My sabbatical helped me remember, or maybe learn for the first time, what it feels like to get enough sleep and to be proud of my level of physical fitness. I think I understand in a much more visceral way how my physical health is the bedrock of everything else. In the past I think I’ve gotten too cute with life hacks and tips and tricks for circumventing taking care of my sleep and my physical body as well as I should have. There are no shortcuts here. Getting enough sleep and doing what I need to do to be physically strong need to be non-negotiables for me. It means sacrificing other things so that these can truly be priorities. No more being “early morning guy” if it means I also become “trying to operate on less sleep than is ideal guy.”
It’s obviously one thing to take sleep and fitness seriously when there’s nothing else pulling at my time and attention. The trick is keeping up that dedication and focus even when the pressures and responsibilities of work return.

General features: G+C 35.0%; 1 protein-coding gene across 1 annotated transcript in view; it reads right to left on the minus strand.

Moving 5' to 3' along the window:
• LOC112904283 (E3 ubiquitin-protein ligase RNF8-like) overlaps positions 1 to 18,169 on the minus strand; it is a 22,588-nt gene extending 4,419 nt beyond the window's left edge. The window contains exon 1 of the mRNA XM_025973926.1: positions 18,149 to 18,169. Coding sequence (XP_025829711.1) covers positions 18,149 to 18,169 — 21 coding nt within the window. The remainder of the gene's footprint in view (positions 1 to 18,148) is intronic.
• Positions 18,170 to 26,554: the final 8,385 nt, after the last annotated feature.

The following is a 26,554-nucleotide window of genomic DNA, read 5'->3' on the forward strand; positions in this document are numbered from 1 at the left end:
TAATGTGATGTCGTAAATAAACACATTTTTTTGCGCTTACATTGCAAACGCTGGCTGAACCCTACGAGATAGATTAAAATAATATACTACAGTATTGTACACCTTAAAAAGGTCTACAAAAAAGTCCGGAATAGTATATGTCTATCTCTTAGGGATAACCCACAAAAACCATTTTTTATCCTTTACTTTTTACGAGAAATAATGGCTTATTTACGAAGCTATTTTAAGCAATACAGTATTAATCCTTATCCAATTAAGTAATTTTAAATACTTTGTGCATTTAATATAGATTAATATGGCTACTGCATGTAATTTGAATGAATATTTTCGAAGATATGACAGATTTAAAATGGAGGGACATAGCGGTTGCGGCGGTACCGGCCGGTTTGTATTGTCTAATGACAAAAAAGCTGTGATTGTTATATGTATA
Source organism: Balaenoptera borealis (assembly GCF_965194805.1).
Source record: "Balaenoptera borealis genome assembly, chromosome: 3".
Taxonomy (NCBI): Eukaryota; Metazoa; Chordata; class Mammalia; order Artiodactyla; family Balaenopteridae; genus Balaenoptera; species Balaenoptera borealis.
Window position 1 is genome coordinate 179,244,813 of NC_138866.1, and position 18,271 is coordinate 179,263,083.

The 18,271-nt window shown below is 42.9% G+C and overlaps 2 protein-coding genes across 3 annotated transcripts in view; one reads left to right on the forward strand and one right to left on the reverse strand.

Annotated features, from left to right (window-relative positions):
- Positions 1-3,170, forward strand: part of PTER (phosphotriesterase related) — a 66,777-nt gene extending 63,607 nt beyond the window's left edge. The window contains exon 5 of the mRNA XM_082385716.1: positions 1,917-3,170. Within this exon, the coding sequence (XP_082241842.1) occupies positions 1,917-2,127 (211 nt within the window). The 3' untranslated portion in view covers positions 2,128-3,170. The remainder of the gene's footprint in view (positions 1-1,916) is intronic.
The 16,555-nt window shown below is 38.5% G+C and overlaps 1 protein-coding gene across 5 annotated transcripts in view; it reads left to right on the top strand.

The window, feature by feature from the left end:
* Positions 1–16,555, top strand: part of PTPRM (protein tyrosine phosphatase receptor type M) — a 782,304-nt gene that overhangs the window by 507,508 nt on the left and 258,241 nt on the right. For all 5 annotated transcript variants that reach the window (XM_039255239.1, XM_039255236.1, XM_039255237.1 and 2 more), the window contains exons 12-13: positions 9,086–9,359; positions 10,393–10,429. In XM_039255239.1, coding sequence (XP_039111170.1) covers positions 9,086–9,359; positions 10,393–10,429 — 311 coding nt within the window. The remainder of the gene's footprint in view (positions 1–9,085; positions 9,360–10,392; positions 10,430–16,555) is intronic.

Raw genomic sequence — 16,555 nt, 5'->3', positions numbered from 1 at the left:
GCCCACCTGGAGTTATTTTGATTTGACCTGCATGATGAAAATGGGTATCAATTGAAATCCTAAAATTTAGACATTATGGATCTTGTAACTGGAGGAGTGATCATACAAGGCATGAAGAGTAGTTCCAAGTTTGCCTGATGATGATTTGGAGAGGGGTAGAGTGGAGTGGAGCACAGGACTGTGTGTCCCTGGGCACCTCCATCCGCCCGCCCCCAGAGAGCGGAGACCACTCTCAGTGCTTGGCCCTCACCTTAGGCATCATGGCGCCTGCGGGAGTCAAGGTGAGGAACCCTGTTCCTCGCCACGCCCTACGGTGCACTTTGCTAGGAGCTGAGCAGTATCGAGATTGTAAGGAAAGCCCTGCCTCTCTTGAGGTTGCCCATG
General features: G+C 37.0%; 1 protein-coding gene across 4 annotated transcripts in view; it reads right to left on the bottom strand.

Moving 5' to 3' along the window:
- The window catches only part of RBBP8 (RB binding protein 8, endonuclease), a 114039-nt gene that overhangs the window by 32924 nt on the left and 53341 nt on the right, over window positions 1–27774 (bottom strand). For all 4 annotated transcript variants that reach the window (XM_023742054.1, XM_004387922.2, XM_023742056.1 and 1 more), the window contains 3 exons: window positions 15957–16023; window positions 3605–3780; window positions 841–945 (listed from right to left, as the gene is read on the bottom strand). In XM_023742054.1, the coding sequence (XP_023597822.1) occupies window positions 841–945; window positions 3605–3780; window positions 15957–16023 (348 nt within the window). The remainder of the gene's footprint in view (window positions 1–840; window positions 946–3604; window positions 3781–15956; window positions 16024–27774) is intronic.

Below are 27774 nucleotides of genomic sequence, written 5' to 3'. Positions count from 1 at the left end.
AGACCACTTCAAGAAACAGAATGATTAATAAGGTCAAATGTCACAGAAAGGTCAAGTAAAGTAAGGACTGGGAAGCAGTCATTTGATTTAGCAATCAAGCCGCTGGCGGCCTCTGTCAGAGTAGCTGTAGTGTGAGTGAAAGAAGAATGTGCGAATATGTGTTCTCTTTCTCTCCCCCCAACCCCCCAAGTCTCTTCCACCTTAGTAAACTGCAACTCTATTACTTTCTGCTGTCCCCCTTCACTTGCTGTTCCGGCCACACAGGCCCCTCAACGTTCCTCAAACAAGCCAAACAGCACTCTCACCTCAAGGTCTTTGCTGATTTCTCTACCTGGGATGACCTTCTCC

No more Imposter Syndrome
Before this sabbatical I conceptualized myself as a relatively green consultant who may have been at The Ready from day one, but didn’t really have the experience as a consultant that matched the expectationsI thought people had for me. I was still early in my career. I don’t really know what I’m doing. Like many, I was operating through a pretty heavy haze of Imposter Syndrome much of the time.
Now, I’m consciously trying to shed that identity. I’m not a brand new consultant anymore. I’ve been doing this work specifically at The Ready for over six years. I’ve been working with organizations for more than 9 years. I’ve been doing individual coaching for over a decade. There aren’t many consultancies that are doing work like The Ready which means I’m legitimately one of the most experienced people in the world in the day-to-day reality of helping organizations transition to more human and complexity conscious ways of working. I’m no imposter — I’m legitimately good at what I do.
What can I take on when I truly believe there’s no longer anything to hide about my professional competency?